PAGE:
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Man Ray, between photography and engraving

This week we present a selection of prints and photographs by the surrealist artist

Man Ray (1890-1976) is known as the photographer of surrealism. However, the artist experimented with many other mediums and techniques such as engraving. The latter allowed him to diffuse his art to a wider public. This week we present a selection of prints and photographs by the surrealist artist.


Portrait of Duchamp

Man Ray photographed Duchamp on numerous occasions and collaborated with the artist to create the image of Rrose Sélavy, Duchamp's female alter ego. In 1923, Man Ray painted the portrait of Marcel Duchamp, Cela Vit, on which this print is based. Man Ray used Hans Hoffmann's portrait of Duchamp (photograph from 1912) as a starting point for this work.


Man Ray
Cela Vit (Portrait of Marcel Duchamp), 1971

From the portfolio "Monument à Marcel Duchamp et Christophe Colomb"
Aquatint on Arches paper
Hand-signed bottom right & Numbered 105/125
Published by Georges Visat, 1971.


On the lower right of this engraving, Man Ray uses a rebus-like inscription, combining an image of a rose with the words “Cela Vit”, homophone of “Sélavy” and “c'est la vie”. Man Ray took an example of the original “rayograph” and had it transferred to a photosensitised copper plate. The plate was then reworked directly in engraving and aquatint. This engraving, published in only 125 copies, is the only evidence of the original portrait made by the artist.

While practising photography, Man Ray perfects his engraving techniques. He frequented the great workshops and produced numerous works with surrealist writers: Louis Aragon, André Breton, Paul Eluard and Marcel Duchamp. In 1921, Man Ray moved to Paris and, with Duchamp, joined the French Dada movement.  During this period, he began to create his first ready-mades.


Man Ray and photography

Photography as a In the Mr. and Mrs. Woodman series of photographs, Man Ray uses wooden mannequins. His last, frequently used by artists to carry out studies of movement for example, are here diverted from their primary function and used to illustrate suggestive positions. In a surrealist manner, Man Ray proposes his own study from existing objects (ready-made). Thus, the photograph becomes the unique testimony of the work.


Man Ray
Mr and Mrs Woodman, 1970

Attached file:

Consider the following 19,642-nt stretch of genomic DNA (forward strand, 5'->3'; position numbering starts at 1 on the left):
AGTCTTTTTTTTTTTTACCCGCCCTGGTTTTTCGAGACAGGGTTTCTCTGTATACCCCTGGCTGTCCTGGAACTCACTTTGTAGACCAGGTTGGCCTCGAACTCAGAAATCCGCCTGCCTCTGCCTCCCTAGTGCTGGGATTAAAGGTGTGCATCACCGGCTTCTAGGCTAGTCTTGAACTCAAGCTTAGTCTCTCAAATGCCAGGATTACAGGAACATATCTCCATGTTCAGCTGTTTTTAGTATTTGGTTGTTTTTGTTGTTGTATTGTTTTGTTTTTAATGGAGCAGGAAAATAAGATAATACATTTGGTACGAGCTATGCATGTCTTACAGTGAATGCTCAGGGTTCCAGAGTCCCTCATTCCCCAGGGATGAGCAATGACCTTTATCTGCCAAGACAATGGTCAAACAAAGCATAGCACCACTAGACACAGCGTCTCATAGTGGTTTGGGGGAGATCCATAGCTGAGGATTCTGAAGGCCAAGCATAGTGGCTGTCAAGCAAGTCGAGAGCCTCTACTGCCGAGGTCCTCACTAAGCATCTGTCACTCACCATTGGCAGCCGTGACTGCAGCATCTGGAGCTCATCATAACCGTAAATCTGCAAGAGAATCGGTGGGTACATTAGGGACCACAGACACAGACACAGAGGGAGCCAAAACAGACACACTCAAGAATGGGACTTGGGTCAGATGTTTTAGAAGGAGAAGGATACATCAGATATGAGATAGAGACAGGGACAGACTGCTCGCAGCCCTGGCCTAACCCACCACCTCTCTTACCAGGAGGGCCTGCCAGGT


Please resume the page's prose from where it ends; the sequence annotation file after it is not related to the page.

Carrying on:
Original silver print
Artist's signature stamp on the back
On silver paper 17.2 x 13 cm
Limited edition of 50 copies (unnumbered)
Unique edition produced in 1970

limited to 50 copies, a copy of the proof of the edition will be attached to the photograph


Man Ray : engraver and photographer

An often overlooked fact, Man Ray played a decisive role in the diffusion of graphic arts. He discovered engraving in 1914, a period during which he also experimented with the photographic medium. At first, he took photographs to document his paintings. He began by making engravings on glass (clichés-verre). The technique consists of drawing on the surface of the glass, which has been coated with an opaque varnish, using an instrument. The plate is then used as a negative to obtain a photographic reproduction of the original drawing by contact. Man Ray was interested in the medium and adopted it eventually in his practice beyond the simple documentation of his works.

At the end of the 1920s, the artist experimented with other techniques such as the rayograph (an allusion to his name and the word “photograph”). He defined the technique as “a photograph obtained by simply interposing the object between the photosensitive paper and the light source”. He was also interested in the photographic process of solarisation, a technique of overexposing light to produce aura effects and blurred shapes.

Through his photographic and print experiments, Man Ray spread his work more widely. This also enabled him to contribute to the development of research by Dadaist and Surrealist artists and writers.

See more artworks by Man Ray